But, Hochul made clear that housing development hinges on a replacement of the controversial 421-a tax break that expired last year without renewal and which cuts the majority of a developers’ property tax bill in exchange for the creation of a modest number of income-restricted apartments, typically priced for New Yorkers who earn well above the area median income.
She did not propose an alternative after her modified 421-a proposal — known as 485-w — died amid pushback from many liberal lawmakers who consider the one-size-fits-all, decadeslong tax breaks a giveaway to the real estate industry.
Instead, Hochul said she will work with the Senate and Assembly to craft a new program.
The Real Estate Board of New York, a trade group that represents developers, said the tax abatement program is essential for fueling housing creation in the five boroughs, citing results of recent reports showing that the number of building applications decreased by 59% between June and November 2022.
“We face a severe housing shortage that is only getting worse and hopefully these sobering findings will encourage stakeholders to advance policies that facilitate more of the development and construction activity that our city needs,” said Zachary Steinberg, REBNY's senior vice president of policy.
New York City’s housing development has trailed population growth by a wide margin over the past two decades. From 2010 to 2018, the number of new jobs in New York City rose by 22%, while the number of housing units increased by 4% – meaning there was one new apartment created for every five new jobs–according to a 2020 analysis by the Citizens Budget Commission.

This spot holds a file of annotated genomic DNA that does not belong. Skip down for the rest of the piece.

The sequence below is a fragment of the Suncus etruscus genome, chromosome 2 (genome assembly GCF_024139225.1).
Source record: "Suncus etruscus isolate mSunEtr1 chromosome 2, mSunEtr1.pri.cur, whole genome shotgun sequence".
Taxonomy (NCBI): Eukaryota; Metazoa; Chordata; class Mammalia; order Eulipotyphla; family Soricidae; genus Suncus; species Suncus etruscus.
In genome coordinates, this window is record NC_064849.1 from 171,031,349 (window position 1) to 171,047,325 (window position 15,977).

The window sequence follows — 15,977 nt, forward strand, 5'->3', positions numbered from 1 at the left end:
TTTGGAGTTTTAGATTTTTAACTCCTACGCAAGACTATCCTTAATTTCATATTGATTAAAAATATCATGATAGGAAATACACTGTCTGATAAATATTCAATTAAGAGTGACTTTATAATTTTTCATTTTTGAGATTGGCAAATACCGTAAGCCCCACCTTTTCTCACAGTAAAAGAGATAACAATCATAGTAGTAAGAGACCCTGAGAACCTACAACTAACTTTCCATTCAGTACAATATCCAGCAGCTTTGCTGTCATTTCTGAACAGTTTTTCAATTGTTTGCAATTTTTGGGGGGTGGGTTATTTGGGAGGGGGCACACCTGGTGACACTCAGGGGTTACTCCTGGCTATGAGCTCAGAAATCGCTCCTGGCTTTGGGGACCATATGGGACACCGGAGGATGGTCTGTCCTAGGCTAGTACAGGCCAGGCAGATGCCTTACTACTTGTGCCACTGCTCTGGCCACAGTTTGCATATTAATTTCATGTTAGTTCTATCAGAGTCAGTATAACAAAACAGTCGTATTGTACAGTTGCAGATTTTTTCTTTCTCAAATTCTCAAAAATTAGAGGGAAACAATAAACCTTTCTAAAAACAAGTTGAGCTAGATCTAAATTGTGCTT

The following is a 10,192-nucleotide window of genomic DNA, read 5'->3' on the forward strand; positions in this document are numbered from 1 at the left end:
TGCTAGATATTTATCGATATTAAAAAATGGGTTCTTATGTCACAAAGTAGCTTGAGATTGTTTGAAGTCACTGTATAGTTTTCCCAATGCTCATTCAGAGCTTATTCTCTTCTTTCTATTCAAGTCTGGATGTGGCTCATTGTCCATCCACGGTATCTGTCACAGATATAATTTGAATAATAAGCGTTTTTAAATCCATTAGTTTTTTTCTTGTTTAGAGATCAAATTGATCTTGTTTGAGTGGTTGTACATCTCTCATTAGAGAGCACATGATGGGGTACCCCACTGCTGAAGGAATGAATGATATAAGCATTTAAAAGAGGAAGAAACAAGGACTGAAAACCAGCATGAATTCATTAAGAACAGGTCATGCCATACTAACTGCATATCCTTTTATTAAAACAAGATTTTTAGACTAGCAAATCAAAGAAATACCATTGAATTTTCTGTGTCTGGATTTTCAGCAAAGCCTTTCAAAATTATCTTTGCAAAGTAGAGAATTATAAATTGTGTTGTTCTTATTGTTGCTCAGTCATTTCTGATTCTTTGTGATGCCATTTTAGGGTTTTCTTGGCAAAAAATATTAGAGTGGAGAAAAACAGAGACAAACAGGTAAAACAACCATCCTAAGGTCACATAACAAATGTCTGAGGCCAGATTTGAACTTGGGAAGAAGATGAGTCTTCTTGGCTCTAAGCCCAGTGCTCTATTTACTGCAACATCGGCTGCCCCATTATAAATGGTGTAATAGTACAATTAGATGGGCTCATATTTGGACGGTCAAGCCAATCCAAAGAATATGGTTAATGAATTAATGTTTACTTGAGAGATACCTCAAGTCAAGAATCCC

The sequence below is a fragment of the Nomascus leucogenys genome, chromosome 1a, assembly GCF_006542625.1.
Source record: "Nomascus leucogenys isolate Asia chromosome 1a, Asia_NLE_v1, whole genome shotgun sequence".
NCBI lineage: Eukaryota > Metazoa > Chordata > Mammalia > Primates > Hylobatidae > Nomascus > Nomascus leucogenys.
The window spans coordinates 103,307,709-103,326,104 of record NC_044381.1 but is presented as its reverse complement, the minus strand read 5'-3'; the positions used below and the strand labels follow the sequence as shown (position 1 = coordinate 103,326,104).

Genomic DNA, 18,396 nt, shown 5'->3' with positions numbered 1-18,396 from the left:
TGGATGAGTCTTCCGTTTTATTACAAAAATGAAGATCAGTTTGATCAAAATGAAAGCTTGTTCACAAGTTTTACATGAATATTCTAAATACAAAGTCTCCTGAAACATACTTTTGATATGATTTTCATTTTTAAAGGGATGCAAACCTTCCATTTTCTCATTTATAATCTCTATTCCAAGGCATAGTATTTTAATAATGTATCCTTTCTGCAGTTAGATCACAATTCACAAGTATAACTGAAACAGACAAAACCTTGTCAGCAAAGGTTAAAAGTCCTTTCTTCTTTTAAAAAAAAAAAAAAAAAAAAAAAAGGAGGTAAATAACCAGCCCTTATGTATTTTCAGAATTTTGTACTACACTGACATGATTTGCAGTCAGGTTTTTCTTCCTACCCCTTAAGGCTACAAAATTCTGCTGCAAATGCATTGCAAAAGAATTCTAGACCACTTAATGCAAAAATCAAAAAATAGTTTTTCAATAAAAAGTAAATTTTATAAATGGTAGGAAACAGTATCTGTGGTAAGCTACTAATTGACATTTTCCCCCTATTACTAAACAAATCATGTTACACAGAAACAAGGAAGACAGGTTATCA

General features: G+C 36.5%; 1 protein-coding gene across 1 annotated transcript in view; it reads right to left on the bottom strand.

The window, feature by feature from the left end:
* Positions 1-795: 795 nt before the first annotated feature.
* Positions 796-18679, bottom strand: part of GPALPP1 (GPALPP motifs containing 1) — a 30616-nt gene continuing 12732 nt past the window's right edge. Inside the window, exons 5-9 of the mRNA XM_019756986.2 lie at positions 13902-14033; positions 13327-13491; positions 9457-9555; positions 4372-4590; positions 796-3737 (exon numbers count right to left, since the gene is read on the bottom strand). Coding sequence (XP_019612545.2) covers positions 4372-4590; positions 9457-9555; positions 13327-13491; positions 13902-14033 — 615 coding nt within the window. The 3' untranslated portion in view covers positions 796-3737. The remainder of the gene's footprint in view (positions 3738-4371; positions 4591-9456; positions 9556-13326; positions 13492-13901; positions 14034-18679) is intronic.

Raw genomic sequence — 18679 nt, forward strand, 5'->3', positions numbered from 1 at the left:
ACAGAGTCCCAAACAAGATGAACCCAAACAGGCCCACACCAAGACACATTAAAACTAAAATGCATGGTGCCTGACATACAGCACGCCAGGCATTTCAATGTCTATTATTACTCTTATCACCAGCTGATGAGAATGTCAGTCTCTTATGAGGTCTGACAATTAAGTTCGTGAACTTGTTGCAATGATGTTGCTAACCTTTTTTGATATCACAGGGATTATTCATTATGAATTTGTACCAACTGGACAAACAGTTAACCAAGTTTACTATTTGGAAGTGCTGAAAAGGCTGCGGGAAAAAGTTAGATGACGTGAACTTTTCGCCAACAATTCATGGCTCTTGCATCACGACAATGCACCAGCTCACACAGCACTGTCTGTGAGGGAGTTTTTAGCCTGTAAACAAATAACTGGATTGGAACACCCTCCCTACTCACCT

But advocates for low-income and homeless New Yorkers say Hochul’s proposals will accomplish little without concrete affordability goals and plans to immediately house people living in shelters or at risk of eviction. Roughly 69,000 people spend each night in a shelter run by New York City’s Department of Homeless Services, and evictions are on the rise as protections dwindle.
“The bottom line is that the announcement is just that: a declaration of policy goals absent the fine print that we will see in the appropriations bills and program legislation that will accompany Gov. Hochul's budget announcement later this month,” said Shelly Nortz, deputy executive director for policy at Coalition for the Homeless.
The National Low Income Housing Coalition estimates that New York state needs 615,025 new apartments priced for “extremely low-income renters” who earn less than 30% of the area median income, or about $36,000 for a family of three.
“Rent increases are shattering records. Homelessness is surging. And more and more New Yorkers are losing their homes every day,” said Cea Weaver, an organizer with the statewide Housing Justice for All Coalition.
The coalition has pushed eviction protections in non-rent-stabilized housing — known as Good Cause protections —and a statewide rent subsidy for low-income New Yorkers modeled off the federal Section 8 program. Neither of the proposals made into Hochul’s speech or policy book.
“To truly solve the housing crisis, we need robust protections from rent hikes and evictions, deep investment in rental assistance, and a commitment to social housing that’s free from market forces,” Weaver said. “It’s time for the governor to listen to us instead of shutting us out and doing the bidding of rich real estate donors yet again.”